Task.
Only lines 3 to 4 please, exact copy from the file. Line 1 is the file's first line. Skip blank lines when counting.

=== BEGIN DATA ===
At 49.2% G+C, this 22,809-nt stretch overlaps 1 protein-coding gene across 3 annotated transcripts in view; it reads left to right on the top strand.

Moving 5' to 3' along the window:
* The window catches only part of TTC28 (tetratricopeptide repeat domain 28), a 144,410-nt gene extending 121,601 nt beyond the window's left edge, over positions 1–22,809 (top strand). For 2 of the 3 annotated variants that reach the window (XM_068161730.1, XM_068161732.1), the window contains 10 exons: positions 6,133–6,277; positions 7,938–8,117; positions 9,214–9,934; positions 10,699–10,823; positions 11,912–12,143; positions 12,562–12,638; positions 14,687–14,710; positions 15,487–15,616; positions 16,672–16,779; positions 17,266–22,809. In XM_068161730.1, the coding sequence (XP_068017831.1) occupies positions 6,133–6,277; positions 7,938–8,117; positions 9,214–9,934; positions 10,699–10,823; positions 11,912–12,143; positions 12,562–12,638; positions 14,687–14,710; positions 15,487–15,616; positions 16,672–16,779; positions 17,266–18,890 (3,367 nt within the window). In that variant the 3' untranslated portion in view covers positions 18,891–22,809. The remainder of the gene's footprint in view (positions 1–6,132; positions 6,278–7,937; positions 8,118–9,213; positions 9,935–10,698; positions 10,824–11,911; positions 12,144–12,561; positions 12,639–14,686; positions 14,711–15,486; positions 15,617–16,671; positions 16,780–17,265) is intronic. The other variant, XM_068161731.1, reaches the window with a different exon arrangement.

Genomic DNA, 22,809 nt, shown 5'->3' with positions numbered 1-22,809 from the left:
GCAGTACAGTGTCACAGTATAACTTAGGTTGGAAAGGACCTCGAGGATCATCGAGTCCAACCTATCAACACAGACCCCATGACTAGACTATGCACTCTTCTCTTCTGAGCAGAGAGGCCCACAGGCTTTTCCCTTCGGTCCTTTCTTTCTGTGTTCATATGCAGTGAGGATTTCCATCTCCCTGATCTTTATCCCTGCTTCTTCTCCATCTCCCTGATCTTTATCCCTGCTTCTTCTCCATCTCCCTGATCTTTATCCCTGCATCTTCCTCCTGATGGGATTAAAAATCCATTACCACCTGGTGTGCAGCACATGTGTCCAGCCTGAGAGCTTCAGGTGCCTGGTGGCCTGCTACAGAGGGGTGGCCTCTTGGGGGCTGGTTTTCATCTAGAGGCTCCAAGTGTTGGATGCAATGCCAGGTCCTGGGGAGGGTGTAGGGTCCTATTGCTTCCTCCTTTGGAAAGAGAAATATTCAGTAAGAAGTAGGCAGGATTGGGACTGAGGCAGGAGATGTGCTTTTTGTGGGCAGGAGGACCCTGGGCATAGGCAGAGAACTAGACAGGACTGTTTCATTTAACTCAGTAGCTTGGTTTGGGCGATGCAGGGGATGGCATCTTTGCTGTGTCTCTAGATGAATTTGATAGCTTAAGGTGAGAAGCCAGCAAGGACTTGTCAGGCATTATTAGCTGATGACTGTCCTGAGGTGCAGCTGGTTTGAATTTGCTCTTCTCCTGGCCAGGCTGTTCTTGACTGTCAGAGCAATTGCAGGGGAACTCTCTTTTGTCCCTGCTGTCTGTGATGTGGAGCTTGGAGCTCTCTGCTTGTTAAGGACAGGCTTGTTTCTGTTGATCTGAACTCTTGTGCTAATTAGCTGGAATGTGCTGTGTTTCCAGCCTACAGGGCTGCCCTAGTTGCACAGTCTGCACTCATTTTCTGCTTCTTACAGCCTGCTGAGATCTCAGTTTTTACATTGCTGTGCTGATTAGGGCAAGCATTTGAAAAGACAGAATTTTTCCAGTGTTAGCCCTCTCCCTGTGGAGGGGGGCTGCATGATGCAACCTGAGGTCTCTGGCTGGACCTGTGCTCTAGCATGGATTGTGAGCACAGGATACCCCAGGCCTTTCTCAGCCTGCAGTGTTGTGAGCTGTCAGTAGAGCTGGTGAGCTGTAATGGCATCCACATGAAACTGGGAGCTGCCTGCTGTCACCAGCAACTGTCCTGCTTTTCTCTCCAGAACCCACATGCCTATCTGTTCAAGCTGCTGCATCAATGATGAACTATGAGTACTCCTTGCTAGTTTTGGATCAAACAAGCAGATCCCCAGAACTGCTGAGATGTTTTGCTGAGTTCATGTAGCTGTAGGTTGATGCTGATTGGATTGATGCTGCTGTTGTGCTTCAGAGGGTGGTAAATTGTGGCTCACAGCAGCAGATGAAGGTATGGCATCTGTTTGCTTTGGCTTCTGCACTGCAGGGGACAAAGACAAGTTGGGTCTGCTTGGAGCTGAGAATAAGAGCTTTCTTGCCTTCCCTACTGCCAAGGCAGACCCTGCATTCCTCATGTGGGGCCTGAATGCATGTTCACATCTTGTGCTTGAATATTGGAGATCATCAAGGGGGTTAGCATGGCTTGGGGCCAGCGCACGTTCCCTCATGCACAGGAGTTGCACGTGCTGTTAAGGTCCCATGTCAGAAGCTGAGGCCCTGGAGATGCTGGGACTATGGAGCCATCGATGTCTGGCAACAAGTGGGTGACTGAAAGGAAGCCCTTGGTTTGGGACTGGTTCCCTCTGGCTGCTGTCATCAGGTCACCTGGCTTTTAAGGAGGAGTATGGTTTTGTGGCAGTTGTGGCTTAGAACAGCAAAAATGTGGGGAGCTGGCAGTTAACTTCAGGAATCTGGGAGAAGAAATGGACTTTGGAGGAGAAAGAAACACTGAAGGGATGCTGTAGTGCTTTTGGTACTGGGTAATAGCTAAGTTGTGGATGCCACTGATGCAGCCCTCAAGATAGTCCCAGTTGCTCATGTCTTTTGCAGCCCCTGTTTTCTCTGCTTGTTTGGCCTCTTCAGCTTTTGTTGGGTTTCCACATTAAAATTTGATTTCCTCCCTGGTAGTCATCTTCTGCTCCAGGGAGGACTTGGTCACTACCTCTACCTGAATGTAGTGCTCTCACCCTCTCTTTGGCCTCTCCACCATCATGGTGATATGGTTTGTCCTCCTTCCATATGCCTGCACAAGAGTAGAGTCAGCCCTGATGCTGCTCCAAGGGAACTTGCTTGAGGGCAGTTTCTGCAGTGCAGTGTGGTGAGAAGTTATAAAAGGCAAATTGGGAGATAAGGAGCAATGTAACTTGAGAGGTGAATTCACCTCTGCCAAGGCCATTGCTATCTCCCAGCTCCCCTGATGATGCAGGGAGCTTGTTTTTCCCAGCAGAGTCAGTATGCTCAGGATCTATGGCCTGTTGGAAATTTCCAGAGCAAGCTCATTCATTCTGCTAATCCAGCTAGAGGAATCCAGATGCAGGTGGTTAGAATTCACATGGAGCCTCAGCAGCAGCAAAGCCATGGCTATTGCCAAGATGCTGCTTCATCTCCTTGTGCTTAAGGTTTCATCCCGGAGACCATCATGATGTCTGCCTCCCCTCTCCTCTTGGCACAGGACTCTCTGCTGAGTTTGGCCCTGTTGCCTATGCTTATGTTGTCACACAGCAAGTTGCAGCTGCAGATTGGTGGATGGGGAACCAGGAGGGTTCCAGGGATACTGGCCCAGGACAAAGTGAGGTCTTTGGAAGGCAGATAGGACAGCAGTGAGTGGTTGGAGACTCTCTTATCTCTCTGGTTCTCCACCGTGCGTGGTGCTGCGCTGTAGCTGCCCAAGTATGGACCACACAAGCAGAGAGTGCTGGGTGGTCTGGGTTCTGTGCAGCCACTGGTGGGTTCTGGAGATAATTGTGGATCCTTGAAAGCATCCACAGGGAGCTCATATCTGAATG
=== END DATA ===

* The window catches only part of TTC28 (tetratricopeptide repeat domain 28), a 144,410-nt gene extending 121,601 nt beyond the window's left edge, over positions 1–22,809 (top strand). For 2 of the 3 annotated variants that reach the window (XM_068161730.1, XM_068161732.1), the window contains 10 exons: positions 6,133–6,277; positions 7,938–8,117; positions 9,214–9,934; positions 10,699–10,823; positions 11,912–12,143; positions 12,562–12,638; positions 14,687–14,710; positions 15,487–15,616; positions 16,672–16,779; positions 17,266–22,809. In XM_068161730.1, the coding sequence (XP_068017831.1) occupies positions 6,133–6,277; positions 7,938–8,117; positions 9,214–9,934; positions 10,699–10,823; positions 11,912–12,143; positions 12,562–12,638; positions 14,687–14,710; positions 15,487–15,616; positions 16,672–16,779; positions 17,266–18,890 (3,367 nt within the window). In that variant the 3' untranslated portion in view covers positions 18,891–22,809. The remainder of the gene's footprint in view (positions 1–6,132; positions 6,278–7,937; positions 8,118–9,213; positions 9,935–10,698; positions 10,824–11,911; positions 12,144–12,561; positions 12,639–14,686; positions 14,711–15,486; positions 15,617–16,671; positions 16,780–17,265) is intronic. The other variant, XM_068161731.1, reaches the window with a different exon arrangement.

Genomic DNA, 22,809 nt, shown 5'->3' with positions numbered 1-22,809 from the left: